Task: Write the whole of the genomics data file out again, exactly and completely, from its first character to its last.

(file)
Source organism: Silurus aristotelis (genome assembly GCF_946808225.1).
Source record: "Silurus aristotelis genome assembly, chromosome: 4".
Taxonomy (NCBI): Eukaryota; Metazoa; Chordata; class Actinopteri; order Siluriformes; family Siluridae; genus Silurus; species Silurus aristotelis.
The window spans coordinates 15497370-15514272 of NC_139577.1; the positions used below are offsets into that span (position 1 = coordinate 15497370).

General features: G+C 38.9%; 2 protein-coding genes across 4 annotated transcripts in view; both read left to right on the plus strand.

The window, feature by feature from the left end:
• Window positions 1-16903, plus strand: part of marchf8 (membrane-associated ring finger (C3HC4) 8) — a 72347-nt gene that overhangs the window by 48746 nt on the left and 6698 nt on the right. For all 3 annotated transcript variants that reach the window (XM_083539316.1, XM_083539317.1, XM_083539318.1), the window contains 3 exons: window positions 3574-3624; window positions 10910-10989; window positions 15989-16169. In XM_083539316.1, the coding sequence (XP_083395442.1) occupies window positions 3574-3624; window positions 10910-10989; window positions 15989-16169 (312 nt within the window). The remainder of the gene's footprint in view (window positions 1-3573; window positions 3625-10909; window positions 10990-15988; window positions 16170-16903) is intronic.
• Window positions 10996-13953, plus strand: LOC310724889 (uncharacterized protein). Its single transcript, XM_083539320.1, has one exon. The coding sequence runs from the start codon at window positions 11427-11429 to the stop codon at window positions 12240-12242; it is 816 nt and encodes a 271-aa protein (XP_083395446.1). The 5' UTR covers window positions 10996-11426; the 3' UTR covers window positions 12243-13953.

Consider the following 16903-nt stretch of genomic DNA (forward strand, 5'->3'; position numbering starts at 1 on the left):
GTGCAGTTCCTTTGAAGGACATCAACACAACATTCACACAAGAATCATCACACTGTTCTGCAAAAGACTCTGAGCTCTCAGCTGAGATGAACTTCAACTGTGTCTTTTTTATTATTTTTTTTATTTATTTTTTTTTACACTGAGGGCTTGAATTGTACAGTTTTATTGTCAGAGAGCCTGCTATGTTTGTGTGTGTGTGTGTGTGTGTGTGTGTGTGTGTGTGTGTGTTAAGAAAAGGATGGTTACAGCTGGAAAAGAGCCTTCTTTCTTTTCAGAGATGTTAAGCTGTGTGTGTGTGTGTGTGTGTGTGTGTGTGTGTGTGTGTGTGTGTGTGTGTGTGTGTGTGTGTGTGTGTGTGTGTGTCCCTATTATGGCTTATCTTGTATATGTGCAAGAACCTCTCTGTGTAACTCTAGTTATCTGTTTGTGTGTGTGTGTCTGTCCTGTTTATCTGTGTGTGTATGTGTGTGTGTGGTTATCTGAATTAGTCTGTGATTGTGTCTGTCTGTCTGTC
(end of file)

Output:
Source organism: Silurus aristotelis (genome assembly GCF_946808225.1).
Source record: "Silurus aristotelis genome assembly, chromosome: 4".
Taxonomy (NCBI): Eukaryota; Metazoa; Chordata; class Actinopteri; order Siluriformes; family Siluridae; genus Silurus; species Silurus aristotelis.
The window spans coordinates 15497370-15514272 of NC_139577.1; the positions used below are offsets into that span (position 1 = coordinate 15497370).

General features: G+C 38.9%; 2 protein-coding genes across 4 annotated transcripts in view; both read left to right on the plus strand.

The window, feature by feature from the left end:
• Window positions 1-16903, plus strand: part of marchf8 (membrane-associated ring finger (C3HC4) 8) — a 72347-nt gene that overhangs the window by 48746 nt on the left and 6698 nt on the right. For all 3 annotated transcript variants that reach the window (XM_083539316.1, XM_083539317.1, XM_083539318.1), the window contains 3 exons: window positions 3574-3624; window positions 10910-10989; window positions 15989-16169. In XM_083539316.1, the coding sequence (XP_083395442.1) occupies window positions 3574-3624; window positions 10910-10989; window positions 15989-16169 (312 nt within the window). The remainder of the gene's footprint in view (window positions 1-3573; window positions 3625-10909; window positions 10990-15988; window positions 16170-16903) is intronic.
• Window positions 10996-13953, plus strand: LOC310724889 (uncharacterized protein). Its single transcript, XM_083539320.1, has one exon. The coding sequence runs from the start codon at window positions 11427-11429 to the stop codon at window positions 12240-12242; it is 816 nt and encodes a 271-aa protein (XP_083395446.1). The 5' UTR covers window positions 10996-11426; the 3' UTR covers window positions 12243-13953.

Consider the following 16903-nt stretch of genomic DNA (forward strand, 5'->3'; position numbering starts at 1 on the left):
GTGCAGTTCCTTTGAAGGACATCAACACAACATTCACACAAGAATCATCACACTGTTCTGCAAAAGACTCTGAGCTCTCAGCTGAGATGAACTTCAACTGTGTCTTTTTTATTATTTTTTTTATTTATTTTTTTTTACACTGAGGGCTTGAATTGTACAGTTTTATTGTCAGAGAGCCTGCTATGTTTGTGTGTGTGTGTGTGTGTGTGTGTGTGTGTGTGTGTGTGTTAAGAAAAGGATGGTTACAGCTGGAAAAGAGCCTTCTTTCTTTTCAGAGATGTTAAGCTGTGTGTGTGTGTGTGTGTGTGTGTGTGTGTGTGTGTGTGTGTGTGTGTGTGTGTGTGTGTGTGTGTGTGTGTGTGTCCCTATTATGGCTTATCTTGTATATGTGCAAGAACCTCTCTGTGTAACTCTAGTTATCTGTTTGTGTGTGTGTGTCTGTCCTGTTTATCTGTGTGTGTATGTGTGTGTGTGGTTATCTGAATTAGTCTGTGATTGTGTCTGTCTGTCTGTC